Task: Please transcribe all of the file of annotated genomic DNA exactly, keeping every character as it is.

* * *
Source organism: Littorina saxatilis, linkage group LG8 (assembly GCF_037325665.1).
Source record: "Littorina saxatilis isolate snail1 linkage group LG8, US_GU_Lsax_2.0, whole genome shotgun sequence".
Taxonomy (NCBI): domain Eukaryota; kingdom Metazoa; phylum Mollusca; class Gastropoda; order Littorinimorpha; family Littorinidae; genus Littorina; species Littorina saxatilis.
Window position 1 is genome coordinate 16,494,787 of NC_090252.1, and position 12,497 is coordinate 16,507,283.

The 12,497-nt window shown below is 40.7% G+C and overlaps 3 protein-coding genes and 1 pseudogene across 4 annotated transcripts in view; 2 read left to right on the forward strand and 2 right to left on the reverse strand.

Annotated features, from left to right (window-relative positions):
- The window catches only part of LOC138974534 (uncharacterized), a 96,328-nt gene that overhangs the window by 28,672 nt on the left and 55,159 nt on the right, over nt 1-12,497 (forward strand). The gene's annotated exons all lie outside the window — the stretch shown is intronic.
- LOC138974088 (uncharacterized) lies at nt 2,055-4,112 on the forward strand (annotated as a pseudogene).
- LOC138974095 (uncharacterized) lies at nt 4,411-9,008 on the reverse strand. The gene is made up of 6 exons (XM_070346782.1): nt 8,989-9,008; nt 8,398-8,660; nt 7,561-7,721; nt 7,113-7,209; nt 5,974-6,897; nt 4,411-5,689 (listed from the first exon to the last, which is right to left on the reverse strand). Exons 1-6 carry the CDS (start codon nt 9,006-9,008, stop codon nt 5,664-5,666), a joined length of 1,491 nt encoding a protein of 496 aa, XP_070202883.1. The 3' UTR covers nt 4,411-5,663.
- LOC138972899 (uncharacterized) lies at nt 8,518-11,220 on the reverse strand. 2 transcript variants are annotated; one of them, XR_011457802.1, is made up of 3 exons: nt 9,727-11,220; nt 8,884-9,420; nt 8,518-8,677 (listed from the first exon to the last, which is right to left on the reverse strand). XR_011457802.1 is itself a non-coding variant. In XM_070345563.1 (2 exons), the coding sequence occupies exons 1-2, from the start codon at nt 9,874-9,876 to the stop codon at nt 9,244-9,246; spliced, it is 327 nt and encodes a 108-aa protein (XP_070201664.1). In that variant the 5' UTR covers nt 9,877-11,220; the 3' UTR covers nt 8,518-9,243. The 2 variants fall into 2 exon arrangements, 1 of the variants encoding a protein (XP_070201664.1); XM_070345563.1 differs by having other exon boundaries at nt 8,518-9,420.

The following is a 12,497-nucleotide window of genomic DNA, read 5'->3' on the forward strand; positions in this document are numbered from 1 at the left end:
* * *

Source organism: Littorina saxatilis, linkage group LG8 (assembly GCF_037325665.1).
Source record: "Littorina saxatilis isolate snail1 linkage group LG8, US_GU_Lsax_2.0, whole genome shotgun sequence".
Taxonomy (NCBI): domain Eukaryota; kingdom Metazoa; phylum Mollusca; class Gastropoda; order Littorinimorpha; family Littorinidae; genus Littorina; species Littorina saxatilis.
Window position 1 is genome coordinate 16,494,787 of NC_090252.1, and position 12,497 is coordinate 16,507,283.

The 12,497-nt window shown below is 40.7% G+C and overlaps 3 protein-coding genes and 1 pseudogene across 4 annotated transcripts in view; 2 read left to right on the forward strand and 2 right to left on the reverse strand.

Annotated features, from left to right (window-relative positions):
- The window catches only part of LOC138974534 (uncharacterized), a 96,328-nt gene that overhangs the window by 28,672 nt on the left and 55,159 nt on the right, over nt 1-12,497 (forward strand). The gene's annotated exons all lie outside the window — the stretch shown is intronic.
- LOC138974088 (uncharacterized) lies at nt 2,055-4,112 on the forward strand (annotated as a pseudogene).
- LOC138974095 (uncharacterized) lies at nt 4,411-9,008 on the reverse strand. The gene is made up of 6 exons (XM_070346782.1): nt 8,989-9,008; nt 8,398-8,660; nt 7,561-7,721; nt 7,113-7,209; nt 5,974-6,897; nt 4,411-5,689 (listed from the first exon to the last, which is right to left on the reverse strand). Exons 1-6 carry the CDS (start codon nt 9,006-9,008, stop codon nt 5,664-5,666), a joined length of 1,491 nt encoding a protein of 496 aa, XP_070202883.1. The 3' UTR covers nt 4,411-5,663.
- LOC138972899 (uncharacterized) lies at nt 8,518-11,220 on the reverse strand. 2 transcript variants are annotated; one of them, XR_011457802.1, is made up of 3 exons: nt 9,727-11,220; nt 8,884-9,420; nt 8,518-8,677 (listed from the first exon to the last, which is right to left on the reverse strand). XR_011457802.1 is itself a non-coding variant. In XM_070345563.1 (2 exons), the coding sequence occupies exons 1-2, from the start codon at nt 9,874-9,876 to the stop codon at nt 9,244-9,246; spliced, it is 327 nt and encodes a 108-aa protein (XP_070201664.1). In that variant the 5' UTR covers nt 9,877-11,220; the 3' UTR covers nt 8,518-9,243. The 2 variants fall into 2 exon arrangements, 1 of the variants encoding a protein (XP_070201664.1); XM_070345563.1 differs by having other exon boundaries at nt 8,518-9,420.

The following is a 12,497-nucleotide window of genomic DNA, read 5'->3' on the forward strand; positions in this document are numbered from 1 at the left end: